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A Marine training with the Combat Center’s Advisor Training Group signals to his vehicle to pull forward while setting up for convoy operations Sept. 27 here. The motorized operations course is a live-fire training event. (Photo by: Lance Cpl. M. C. Nerl)

Photo by Lance Cpl. M. C. Nerl

Advisor Training Group trains Combat Center road warriors for Afghanistan's rough terrain

1 Oct 2010 | Lance Cpl. M. C. Nerl

Mounted and dismounted patrols and movements are some of the most common methods Marines in Afghanistan use to get around.

The Combat Center’s Advisor Training Group held a motorized operation event to evaluate standard operating procedures and tactics of teams training with them through a live-fire training evolution.

“They haven’t had a chance to work together on this as a team,” said Capt. Jimmy Lindemann, an officer tactics instructor with ATG. “The run of the course they get is a practical application of what they learned in [prior] training.”

The teams struggle with properly coordinating within themselves when learning to move and shoot for the first time.

“During the live fire course, the big problems we see are internal communication and practicing the concept of fire and movement,” said Lindemann, a Rosenberg, Texas, native. “If the exercise allows, we try to teach, coach and mentor as we move, but we always take copious notes to give them a thorough debrief afterwards.”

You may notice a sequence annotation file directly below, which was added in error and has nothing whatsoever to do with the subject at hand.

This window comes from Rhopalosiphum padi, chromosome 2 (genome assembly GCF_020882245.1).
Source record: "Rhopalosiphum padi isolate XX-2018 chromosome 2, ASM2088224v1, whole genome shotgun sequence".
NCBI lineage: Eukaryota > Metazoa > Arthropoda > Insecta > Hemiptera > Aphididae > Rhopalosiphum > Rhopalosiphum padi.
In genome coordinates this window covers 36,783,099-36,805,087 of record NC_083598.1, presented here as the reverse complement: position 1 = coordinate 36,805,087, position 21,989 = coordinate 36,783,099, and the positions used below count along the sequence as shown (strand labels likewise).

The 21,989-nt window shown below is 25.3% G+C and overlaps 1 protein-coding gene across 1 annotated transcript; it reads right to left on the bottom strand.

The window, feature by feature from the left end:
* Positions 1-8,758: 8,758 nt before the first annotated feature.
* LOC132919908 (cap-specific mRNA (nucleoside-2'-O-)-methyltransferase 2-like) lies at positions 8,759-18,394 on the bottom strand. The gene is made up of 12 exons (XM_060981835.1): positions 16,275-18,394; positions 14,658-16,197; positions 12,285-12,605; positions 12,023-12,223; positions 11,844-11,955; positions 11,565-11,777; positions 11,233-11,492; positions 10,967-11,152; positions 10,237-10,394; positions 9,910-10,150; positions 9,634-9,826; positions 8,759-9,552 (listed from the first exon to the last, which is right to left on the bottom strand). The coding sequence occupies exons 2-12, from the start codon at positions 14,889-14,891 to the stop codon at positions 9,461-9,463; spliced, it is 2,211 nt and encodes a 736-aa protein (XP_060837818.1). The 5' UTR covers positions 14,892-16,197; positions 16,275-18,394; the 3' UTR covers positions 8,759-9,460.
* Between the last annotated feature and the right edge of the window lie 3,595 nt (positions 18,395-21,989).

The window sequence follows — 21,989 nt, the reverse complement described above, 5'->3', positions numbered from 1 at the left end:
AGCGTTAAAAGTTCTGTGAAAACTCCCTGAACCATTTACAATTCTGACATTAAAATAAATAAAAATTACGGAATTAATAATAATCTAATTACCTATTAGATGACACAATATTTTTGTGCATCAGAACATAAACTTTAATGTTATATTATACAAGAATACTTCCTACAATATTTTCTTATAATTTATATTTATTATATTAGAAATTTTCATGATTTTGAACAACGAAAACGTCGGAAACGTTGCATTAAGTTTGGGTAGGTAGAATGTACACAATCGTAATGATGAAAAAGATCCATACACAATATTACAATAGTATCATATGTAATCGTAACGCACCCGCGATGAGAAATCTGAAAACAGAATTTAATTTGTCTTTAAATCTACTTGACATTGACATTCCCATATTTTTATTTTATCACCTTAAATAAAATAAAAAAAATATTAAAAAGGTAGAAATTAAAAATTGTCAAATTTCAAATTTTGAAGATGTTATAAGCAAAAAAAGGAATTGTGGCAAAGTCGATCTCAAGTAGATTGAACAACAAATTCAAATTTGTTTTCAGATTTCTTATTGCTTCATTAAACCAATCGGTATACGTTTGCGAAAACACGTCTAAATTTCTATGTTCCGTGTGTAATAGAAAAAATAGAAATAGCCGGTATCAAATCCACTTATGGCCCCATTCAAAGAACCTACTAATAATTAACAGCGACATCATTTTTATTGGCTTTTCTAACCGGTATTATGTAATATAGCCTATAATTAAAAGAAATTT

Corporal Maulalo Cortez, a rifleman from Company G, 2nd Battalion, 4th Marine Regiment, said he likes the training and believes it should be utilized by more units.

“When you’re over there [Afghanistan], that’s what most of the operations are, is motorized,” said the Temecula, Calif., native. “Any unit who wants to come through here I would defiantly recommend it. It’s a great program, and they teach you quite a bit while you’re here.”

Captain Paul Tomlinson, a Marine training with ATG, said the course offers practice to those who have done it before, but also helps newer Marines mentally prepare for their first deployment.

“Some of these Marines haven’t had this opportunity yet,” said the Indianapolis native. “You can tell they’re new to it, but us older guys have been playing a mentor role along with the instructors, to get them up to par.”


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